“Because of some magical river.” I shot back, “It wasn’t me, or my skill, or my hard work.”
“That’s not what I was talking about.” He replied, “You have honour. You were willing to give your life to save the Devil.”
“Yeah, I’m a human shield at my best.” I muttered, “You should make someone else Commander.”
“I don’t know…Athena.”
“She’s a born soldier. Genius, but distant. Cares more about the victory and glory than the forces themselves. Not to mention the fact that she can’t stand me.”
“The work bores me.”
“Any one of your multitude of children?”
“I don’t let them too close to me. That’s how a coup happens, darling.”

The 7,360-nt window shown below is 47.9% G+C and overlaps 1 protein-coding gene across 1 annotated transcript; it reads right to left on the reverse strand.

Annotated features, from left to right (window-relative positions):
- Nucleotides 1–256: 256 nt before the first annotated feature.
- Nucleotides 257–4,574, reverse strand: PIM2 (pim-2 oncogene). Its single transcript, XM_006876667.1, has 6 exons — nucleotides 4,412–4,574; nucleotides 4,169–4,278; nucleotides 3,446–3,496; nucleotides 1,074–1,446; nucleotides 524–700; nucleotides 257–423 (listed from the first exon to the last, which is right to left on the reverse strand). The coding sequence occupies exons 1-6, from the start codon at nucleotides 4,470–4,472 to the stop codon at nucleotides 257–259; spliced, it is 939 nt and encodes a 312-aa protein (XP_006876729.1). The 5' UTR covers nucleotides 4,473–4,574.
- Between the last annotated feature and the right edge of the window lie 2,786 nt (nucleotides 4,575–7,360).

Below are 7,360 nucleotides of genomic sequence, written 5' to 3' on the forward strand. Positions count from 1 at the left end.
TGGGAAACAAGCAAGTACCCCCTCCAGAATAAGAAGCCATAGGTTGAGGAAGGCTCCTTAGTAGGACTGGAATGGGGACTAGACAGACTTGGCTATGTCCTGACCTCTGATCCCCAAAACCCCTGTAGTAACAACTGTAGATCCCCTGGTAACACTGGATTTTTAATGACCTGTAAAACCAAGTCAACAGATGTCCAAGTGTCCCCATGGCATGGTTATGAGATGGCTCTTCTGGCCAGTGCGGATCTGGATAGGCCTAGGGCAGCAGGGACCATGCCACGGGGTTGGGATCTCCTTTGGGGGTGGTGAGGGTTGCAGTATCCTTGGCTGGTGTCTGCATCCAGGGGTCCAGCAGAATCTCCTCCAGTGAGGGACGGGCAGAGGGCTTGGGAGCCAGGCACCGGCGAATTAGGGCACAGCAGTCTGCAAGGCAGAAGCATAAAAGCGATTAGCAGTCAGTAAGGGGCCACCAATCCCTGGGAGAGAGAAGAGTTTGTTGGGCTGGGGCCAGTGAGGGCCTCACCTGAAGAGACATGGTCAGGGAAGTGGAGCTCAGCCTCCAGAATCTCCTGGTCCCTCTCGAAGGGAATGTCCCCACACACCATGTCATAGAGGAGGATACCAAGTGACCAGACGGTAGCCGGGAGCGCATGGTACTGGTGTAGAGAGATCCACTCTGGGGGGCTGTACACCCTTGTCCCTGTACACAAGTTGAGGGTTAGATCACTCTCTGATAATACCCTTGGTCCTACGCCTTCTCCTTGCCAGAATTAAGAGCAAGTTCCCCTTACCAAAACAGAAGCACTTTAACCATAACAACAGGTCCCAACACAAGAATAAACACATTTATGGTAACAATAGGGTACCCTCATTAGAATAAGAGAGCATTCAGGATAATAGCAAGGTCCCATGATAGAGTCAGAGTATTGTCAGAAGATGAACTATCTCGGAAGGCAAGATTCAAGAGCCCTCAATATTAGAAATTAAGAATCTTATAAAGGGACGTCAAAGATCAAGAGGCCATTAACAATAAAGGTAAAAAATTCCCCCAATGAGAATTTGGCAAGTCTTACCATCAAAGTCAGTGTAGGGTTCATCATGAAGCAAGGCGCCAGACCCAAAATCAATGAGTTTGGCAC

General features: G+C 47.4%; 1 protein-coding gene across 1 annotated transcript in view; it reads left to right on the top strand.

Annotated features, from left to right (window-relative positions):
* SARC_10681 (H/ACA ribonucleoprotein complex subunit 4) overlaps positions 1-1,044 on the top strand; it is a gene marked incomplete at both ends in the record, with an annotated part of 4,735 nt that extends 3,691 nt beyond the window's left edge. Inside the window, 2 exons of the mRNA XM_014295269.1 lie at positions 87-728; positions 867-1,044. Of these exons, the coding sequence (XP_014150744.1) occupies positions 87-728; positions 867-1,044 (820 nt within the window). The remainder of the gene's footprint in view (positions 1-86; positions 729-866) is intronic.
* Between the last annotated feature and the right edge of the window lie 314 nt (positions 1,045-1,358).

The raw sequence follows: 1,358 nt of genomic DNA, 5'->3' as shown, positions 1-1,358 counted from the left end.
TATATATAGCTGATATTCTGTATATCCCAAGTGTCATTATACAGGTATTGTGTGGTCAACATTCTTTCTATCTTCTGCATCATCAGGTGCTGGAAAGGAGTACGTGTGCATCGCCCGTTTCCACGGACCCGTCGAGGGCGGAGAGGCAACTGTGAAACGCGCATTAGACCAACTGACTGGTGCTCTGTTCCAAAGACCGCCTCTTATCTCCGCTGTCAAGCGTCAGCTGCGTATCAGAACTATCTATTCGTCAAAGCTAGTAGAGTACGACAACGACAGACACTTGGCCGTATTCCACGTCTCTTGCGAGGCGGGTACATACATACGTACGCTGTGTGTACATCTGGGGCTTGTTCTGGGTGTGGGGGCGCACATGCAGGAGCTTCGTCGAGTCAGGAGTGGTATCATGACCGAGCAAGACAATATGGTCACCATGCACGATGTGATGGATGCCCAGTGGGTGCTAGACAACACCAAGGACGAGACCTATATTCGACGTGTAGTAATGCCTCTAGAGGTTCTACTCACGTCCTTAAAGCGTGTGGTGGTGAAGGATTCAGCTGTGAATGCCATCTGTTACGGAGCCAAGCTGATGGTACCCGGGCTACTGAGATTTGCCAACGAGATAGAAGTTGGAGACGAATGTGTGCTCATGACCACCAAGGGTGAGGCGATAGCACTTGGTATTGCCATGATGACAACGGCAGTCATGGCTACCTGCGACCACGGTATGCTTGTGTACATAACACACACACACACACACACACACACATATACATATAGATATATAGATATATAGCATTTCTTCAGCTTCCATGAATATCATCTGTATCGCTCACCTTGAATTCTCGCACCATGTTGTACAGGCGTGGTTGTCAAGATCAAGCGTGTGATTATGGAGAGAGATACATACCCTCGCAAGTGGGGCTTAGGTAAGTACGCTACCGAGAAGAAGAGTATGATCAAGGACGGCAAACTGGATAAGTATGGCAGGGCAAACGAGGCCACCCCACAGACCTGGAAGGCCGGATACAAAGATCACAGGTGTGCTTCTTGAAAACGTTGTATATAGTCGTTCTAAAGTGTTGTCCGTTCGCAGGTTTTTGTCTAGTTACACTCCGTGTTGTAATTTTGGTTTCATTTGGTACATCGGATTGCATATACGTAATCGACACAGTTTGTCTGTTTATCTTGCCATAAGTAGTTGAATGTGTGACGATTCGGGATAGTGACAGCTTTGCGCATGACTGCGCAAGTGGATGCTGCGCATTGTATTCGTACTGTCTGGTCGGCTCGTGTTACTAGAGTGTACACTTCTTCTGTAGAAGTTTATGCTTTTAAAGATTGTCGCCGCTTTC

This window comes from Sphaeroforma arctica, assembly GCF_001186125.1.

He looked at me incredulously.
“I’m not even going to bother explaining that one.”
“Fine.” I muttered, “You win. Your little pep talk saved the day.”
“There’s that wonderful sarcasm I’ve missed!” he said with mock enthusiasm, “Now, hold still.”
He leaned towards me and, taking the end of the string in his teeth, broke the knot.
“Ow!” I hissed, as he slowly pulled the thread out, “What the hell are you doing?!”
“I’m saving you a lot of trouble.” He offered, “Now, stop talking.”
He put one of his hands over my cheek and I felt my skin starting to burn.
It hurt. A lot.
Just when I was on the verge of punching him out he moved, looking at my cheek.
“There, good as new.”
I touched my face, surprised to find my skin unbroken.
“What? How did you-?”
“Healer, remember.” He offered, “Not often, but I make an exception every now and then.”
“I don’t remember hearing about healing demons.” I replied, surprised.
“I was an angel once.” He smirked, “Old habits die hard.”